Consistently reinvesting cash and profits into vehicle and technology development at strategic points in the business cycle. Putting their financial strength to work to ensure the economic viability of their company. Today, General Motors is one of the world’s largest automotive companies – with annual sales of over 9 million vehicles and operations in more than 120 countries worldwide. Their business is diversified across products and geographic markets. They meet the local sales and service needs of their retail and fleet customers with a global network of independent dealers. Over 70% of total vehicle sales volume, is generated outside the U.S. Across the globe, they are a top global automotive manufacturer, led by a diverse portfolio of brands sharing core platform efficiencies and connected by GM’s global reach.

In North America, GM manufacturers and markets the following brands: Buick, Cadillac, Chevrolet and GMC. Outside North America, GM manufactures and markets the following brands: Buick, Cadillac, Chevrolet, GMC, Holden, Opel and Vauxhall. Presently, they have equity ownership stakes directly or indirectly in entities through various regional subsidiaries, including GM Korea Company (GM Korea), Shanghai General Motors Co., Ltd. (SGM), SAIC-GM-Wuling Automobile Co., Ltd. (SGMW), FAW-GM Light Duty Commercial Vehicle Co., Ltd. (FAW-GM) and SAIC GM Investment Limited (HKJV). These companies design, manufacture and market vehicles under the following brands: Alpheon, Baojun, Buick, Cadillac, Chevrolet, Daewoo, Jiefang and Wuling. Business Level Strategy

The business level strategies that GM uses are brand re-structuring and cost cutting. Over the next five years GM will be focusing on restructuring of their brand while focusing on our core business. Chevrolet, Cadillac and Buick will remain at the core of our business. Other brands such as Saab, Saturn and Hummer will either be sold or closed. This decision is based on sales statistics that are lagging in our domestic market. Saab and Saturn sales lag behind throughout the board and introducing new models and re branding of these franchises this late in the game will only push our breakeven point further rather than having a positive impact on the bottom line. Hummer doesn’t fit with GM’s strategy of fuel efficiency and sustainability but accentuates a lifestyle of excess that doesn’t promote the green initiative. Although the brand is still profitable today its viability for the future is in question.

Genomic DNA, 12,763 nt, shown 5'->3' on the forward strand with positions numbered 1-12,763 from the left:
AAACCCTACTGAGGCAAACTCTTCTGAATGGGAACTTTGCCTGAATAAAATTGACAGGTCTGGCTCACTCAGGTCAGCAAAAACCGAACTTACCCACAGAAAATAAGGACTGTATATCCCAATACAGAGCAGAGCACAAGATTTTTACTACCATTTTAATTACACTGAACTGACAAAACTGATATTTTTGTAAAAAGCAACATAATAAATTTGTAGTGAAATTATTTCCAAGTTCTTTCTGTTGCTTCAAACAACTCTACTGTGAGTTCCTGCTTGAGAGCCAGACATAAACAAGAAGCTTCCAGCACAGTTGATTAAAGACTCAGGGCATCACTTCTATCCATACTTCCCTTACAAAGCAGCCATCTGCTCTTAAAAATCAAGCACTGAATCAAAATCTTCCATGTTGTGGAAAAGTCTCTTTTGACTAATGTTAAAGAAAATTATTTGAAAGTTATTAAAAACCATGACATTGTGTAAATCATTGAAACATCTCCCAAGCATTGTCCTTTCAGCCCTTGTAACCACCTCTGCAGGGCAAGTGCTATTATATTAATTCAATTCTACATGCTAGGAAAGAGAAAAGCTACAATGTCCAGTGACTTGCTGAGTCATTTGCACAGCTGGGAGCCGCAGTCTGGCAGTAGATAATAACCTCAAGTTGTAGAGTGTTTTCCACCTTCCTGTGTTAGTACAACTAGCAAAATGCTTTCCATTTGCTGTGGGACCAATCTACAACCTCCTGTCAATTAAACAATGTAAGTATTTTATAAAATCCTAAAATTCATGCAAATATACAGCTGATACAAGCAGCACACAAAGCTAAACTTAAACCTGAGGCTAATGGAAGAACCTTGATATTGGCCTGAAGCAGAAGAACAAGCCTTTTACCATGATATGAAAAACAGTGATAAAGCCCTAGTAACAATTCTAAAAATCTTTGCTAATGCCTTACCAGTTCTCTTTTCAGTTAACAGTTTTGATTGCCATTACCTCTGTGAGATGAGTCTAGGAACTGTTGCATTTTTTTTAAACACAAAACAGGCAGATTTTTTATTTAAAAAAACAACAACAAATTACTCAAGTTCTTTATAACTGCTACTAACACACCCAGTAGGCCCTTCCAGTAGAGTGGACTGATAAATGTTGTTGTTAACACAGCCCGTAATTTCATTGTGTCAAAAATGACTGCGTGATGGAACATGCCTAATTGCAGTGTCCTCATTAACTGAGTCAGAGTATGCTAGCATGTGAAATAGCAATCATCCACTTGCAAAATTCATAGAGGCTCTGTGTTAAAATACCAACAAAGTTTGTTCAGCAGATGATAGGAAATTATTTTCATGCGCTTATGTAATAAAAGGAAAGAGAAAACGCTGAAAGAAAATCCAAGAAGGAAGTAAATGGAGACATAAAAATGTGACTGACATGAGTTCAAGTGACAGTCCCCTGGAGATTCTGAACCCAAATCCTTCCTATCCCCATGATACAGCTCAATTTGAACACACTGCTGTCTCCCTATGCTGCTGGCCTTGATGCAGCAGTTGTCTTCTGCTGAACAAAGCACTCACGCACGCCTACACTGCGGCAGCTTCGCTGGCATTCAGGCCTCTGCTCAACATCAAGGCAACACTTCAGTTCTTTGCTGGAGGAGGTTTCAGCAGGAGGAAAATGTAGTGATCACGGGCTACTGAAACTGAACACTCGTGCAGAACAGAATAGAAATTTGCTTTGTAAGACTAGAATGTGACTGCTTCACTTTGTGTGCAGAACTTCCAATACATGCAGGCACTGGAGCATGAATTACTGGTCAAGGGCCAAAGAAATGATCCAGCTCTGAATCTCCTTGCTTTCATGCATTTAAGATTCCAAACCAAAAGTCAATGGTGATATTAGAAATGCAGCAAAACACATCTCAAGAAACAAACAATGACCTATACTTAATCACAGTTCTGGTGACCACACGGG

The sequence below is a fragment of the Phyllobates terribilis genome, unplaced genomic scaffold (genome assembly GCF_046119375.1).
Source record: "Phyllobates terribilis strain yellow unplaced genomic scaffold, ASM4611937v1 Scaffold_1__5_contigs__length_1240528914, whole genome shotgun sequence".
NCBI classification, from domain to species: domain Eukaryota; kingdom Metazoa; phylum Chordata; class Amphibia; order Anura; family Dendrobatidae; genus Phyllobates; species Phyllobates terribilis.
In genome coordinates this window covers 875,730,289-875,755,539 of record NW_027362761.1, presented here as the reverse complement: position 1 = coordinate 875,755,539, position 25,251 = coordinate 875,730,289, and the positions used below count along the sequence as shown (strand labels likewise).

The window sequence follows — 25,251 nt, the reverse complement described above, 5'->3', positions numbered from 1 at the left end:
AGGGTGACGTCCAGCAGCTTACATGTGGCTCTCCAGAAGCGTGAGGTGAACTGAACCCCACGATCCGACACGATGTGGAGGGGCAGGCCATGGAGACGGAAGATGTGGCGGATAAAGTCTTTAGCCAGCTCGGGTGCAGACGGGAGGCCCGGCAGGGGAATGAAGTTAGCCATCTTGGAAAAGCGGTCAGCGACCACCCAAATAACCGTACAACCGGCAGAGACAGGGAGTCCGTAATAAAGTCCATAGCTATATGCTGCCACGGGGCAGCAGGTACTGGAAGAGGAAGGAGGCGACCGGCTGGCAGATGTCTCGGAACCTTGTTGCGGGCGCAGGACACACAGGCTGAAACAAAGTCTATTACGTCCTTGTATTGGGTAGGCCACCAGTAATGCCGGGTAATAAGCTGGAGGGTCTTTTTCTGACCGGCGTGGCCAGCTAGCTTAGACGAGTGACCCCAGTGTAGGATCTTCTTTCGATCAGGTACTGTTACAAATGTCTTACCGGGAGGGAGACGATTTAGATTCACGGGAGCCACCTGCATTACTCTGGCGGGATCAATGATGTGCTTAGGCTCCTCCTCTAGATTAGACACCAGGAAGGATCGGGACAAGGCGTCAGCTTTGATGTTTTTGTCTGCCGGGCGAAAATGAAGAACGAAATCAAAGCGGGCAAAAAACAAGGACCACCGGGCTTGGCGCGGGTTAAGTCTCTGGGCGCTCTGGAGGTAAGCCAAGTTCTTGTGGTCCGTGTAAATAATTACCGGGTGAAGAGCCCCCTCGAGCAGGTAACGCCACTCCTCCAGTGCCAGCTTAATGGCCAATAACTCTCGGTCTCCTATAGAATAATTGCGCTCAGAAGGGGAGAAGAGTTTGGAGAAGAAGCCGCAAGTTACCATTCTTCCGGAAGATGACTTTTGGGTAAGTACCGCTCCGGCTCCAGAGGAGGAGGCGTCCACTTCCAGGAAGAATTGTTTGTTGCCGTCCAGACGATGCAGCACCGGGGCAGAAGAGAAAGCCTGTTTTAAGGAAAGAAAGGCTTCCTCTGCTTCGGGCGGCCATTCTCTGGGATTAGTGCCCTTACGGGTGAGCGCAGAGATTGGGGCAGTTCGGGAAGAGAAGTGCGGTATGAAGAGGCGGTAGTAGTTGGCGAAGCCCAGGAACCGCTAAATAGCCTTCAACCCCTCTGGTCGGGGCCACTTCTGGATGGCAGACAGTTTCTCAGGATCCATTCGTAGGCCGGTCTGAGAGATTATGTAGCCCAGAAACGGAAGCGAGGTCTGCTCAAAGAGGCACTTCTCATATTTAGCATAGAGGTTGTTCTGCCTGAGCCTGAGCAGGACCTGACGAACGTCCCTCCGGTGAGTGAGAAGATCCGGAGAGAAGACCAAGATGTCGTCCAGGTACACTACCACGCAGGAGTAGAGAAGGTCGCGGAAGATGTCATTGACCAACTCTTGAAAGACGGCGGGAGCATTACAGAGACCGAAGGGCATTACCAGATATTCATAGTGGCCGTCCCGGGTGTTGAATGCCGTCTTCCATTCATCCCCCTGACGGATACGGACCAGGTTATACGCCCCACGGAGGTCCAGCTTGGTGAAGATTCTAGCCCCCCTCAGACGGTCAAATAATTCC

The youth demographic is increasing rapidly, over 3 Billion People will be Between 15 and 44 in 2020. This statistic emphasizes the need to recognize the needs of today’s youth and cater that need through vehicles with options and features that appeal to that market. Pontiac will fill this market niche and will cater to the increasing youth demographic offering entry to mid-level vehicles such as the G5, G6, Grand Prix and Grand Am. This will effectively reduce the number of SKU’s thereby reducing manufacturing and overhead costs. With this brand restructuring will also come a significant number of GM dealer closings to further reflect cost cutting initiatives. Through the reduction of GM brands and models they can gain significant cost savings. With the sale of these brands will bring about many dealership closings that will be another cost reduction opportunity.